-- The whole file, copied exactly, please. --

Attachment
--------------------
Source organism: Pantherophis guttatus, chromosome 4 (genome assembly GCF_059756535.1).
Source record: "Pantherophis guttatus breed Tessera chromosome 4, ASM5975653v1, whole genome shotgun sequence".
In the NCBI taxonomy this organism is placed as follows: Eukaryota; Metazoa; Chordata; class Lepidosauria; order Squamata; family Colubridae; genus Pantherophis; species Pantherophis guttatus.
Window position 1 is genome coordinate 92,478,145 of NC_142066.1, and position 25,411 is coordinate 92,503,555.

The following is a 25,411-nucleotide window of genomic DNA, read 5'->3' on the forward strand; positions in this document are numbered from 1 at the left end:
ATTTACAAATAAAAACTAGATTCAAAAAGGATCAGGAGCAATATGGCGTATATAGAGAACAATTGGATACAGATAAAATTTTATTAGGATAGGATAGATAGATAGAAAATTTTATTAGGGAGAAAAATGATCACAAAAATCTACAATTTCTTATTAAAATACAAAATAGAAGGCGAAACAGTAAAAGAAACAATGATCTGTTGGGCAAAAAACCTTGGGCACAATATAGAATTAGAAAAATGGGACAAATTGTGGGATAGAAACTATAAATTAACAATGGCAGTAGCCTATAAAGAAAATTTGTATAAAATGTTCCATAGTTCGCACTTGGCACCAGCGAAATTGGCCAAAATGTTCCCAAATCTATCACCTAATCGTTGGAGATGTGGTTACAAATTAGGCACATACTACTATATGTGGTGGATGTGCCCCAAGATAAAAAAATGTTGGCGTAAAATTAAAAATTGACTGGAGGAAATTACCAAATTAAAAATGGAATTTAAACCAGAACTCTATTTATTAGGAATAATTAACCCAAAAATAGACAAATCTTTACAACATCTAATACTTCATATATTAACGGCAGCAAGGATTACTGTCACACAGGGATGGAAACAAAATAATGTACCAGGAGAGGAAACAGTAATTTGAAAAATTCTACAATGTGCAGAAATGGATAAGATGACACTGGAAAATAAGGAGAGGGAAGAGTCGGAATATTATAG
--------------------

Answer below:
Source organism: Pantherophis guttatus, chromosome 4 (genome assembly GCF_059756535.1).
Source record: "Pantherophis guttatus breed Tessera chromosome 4, ASM5975653v1, whole genome shotgun sequence".
In the NCBI taxonomy this organism is placed as follows: Eukaryota; Metazoa; Chordata; class Lepidosauria; order Squamata; family Colubridae; genus Pantherophis; species Pantherophis guttatus.
Window position 1 is genome coordinate 92,478,145 of NC_142066.1, and position 25,411 is coordinate 92,503,555.

The following is a 25,411-nucleotide window of genomic DNA, read 5'->3' on the forward strand; positions in this document are numbered from 1 at the left end:
ATTTACAAATAAAAACTAGATTCAAAAAGGATCAGGAGCAATATGGCGTATATAGAGAACAATTGGATACAGATAAAATTTTATTAGGATAGGATAGATAGATAGAAAATTTTATTAGGGAGAAAAATGATCACAAAAATCTACAATTTCTTATTAAAATACAAAATAGAAGGCGAAACAGTAAAAGAAACAATGATCTGTTGGGCAAAAAACCTTGGGCACAATATAGAATTAGAAAAATGGGACAAATTGTGGGATAGAAACTATAAATTAACAATGGCAGTAGCCTATAAAGAAAATTTGTATAAAATGTTCCATAGTTCGCACTTGGCACCAGCGAAATTGGCCAAAATGTTCCCAAATCTATCACCTAATCGTTGGAGATGTGGTTACAAATTAGGCACATACTACTATATGTGGTGGATGTGCCCCAAGATAAAAAAATGTTGGCGTAAAATTAAAAATTGACTGGAGGAAATTACCAAATTAAAAATGGAATTTAAACCAGAACTCTATTTATTAGGAATAATTAACCCAAAAATAGACAAATCTTTACAACATCTAATACTTCATATATTAACGGCAGCAAGGATTACTGTCACACAGGGATGGAAACAAAATAATGTACCAGGAGAGGAAACAGTAATTTGAAAAATTCTACAATGTGCAGAAATGGATAAGATGACACTGGAAAATAAGGAGAGGGAAGAGTCGGAATATTATAG